Well, it's up there. Bela Tarr is one of the few contemporary directors to make work so directly inspired by the brilliant Russian director Andrei Tarkovsky (Andrei Zvaygintsev, director of 2003's The Return, is the only other director to seem as influenced by Tarkovsky). Tarkovsky's films are of a singular style: extremely long takes and tracking shots, with an emphasis on nature--falling rain, the wind, running streams--and with signature motifs: stray dogs running through the frame, intense portrait studies as his characters stand stock-still, looking off into the distance, and a touch of the fable, or magical realism, in the plotting. Almost all of these traits--even the stray dogs--are incorporated into Satantango. But Tarr is too unique a director to owe everything to Tarkovsky--it's only that Tarkovsky is the easiest frame of reference (Robert Bresson is another, in the way Tarr directs his actors to show little to no expression while delivering their lines, and the way he lovingly frames their stark and stock-still faces in black-and-white.) Tarr has his own hallmarks: most obviously, he is obsessed with creating a sense of everything being filmed in "real time." His edits are almost invisible, when they do occur, and Satantango reportedly only contains approximately 150 shots. (Most films, a fraction of the length, contain thousands and thousands.) His landscapes are always despairingly grim--here, a muddy and stormy wasteland that its farmers must take pains to traverse, strapping on boots and layers upon layers of clothing. And the buildings in the world of Bela Tarr always look uninhabitable, with the paint peeling off the walls and the floors covered in dirt and cigarette butts. It's as though Tarr must create the most unsparing landscape in order to achieve his moments of transcendental beauty.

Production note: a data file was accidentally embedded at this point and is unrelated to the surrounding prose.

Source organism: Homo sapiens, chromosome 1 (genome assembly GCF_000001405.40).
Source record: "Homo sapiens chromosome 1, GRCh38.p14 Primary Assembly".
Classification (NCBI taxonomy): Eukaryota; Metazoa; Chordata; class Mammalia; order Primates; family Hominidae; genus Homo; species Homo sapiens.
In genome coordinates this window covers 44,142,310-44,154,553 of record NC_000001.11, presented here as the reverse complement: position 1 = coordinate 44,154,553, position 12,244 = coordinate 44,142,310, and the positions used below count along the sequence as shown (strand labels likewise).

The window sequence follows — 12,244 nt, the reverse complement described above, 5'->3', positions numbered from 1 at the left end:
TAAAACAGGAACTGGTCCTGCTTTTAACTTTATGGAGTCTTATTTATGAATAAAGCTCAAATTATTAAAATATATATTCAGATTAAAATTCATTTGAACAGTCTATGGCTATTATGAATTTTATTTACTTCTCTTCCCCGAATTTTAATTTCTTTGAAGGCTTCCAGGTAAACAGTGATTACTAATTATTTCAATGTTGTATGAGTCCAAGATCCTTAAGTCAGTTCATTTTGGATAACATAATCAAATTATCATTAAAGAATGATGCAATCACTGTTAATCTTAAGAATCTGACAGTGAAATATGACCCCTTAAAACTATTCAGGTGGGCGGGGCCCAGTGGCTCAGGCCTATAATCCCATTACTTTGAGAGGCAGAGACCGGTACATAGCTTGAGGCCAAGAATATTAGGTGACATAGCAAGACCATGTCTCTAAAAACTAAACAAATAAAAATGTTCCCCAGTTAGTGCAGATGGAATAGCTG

Satantango is based upon a novel by Laszlo Krasznahorkai. Apparently in synch with the source material, it is arranged like a tango: six steps forward, six steps back (but not in that order). Some scenes advance the plot, while others step backward and show the same scene from a different character's perspective, so the audience slowly learns what is happening to multiple characters concurrently as they criss-cross each other's paths, each trapped in his own world to the point of obsession and paranoia. In this, the villagers and farmers are not very different from the citizens of the village of Werckmeister Harmonies, the more accessible feature that Tarr subsequently made; in Werckmeister, the villagers are in such a panic at the coming arrival of "The Prince"--a sideshow freak who delivers fascist speeches to accompany the presentation of a preserved whale--that their fear of riots and violence almost seems to make the mayhem happen. Nothing is so pronounced in Satantango, but the idea is similar: two men, Irimias (Mihaly Vig), described at one point as a "wizard," and his lackey Petrina (Putyi Horvath), were thought to be dead, thanks to the rumors spread by a young thug in their employ, but one day are rumored to be "resurrected" and on their way back to the small farming community that Irimias once lorded over. The announcement of his coming and its effects upon the paranoid, frightened farmers dominates the first two segments. Schmidt, Mrs. Schmidt, Kraner, and Futaki--who's sleeping with Mrs. Schmidt, as much of the village seems to be--were on the cusp of escaping from the village with a pool of cash; Halics, a timid schoolteacher, tries to make plans with Mrs. Schmidt of his own; but all these plans seem doomed upon Irimias' arrival. The proprietor of the local tavern is in an outright panic over Irimias: he thinks the man will want to claim ownership of the bar, as Irimias can, in an indirect way, claim credit for the man's modest wealth. On one drunken night, all of these characters and more gather at the tavern to dance to a maddening, broken tune played by accordian, feverishly stewing in their pot, while just outside, two strays--a young, damaged girl with some rat poison, and a doctor who relies upon the care of the villagers to sustain his life--stagger through the night and, freed from anyone's care, tangle with death.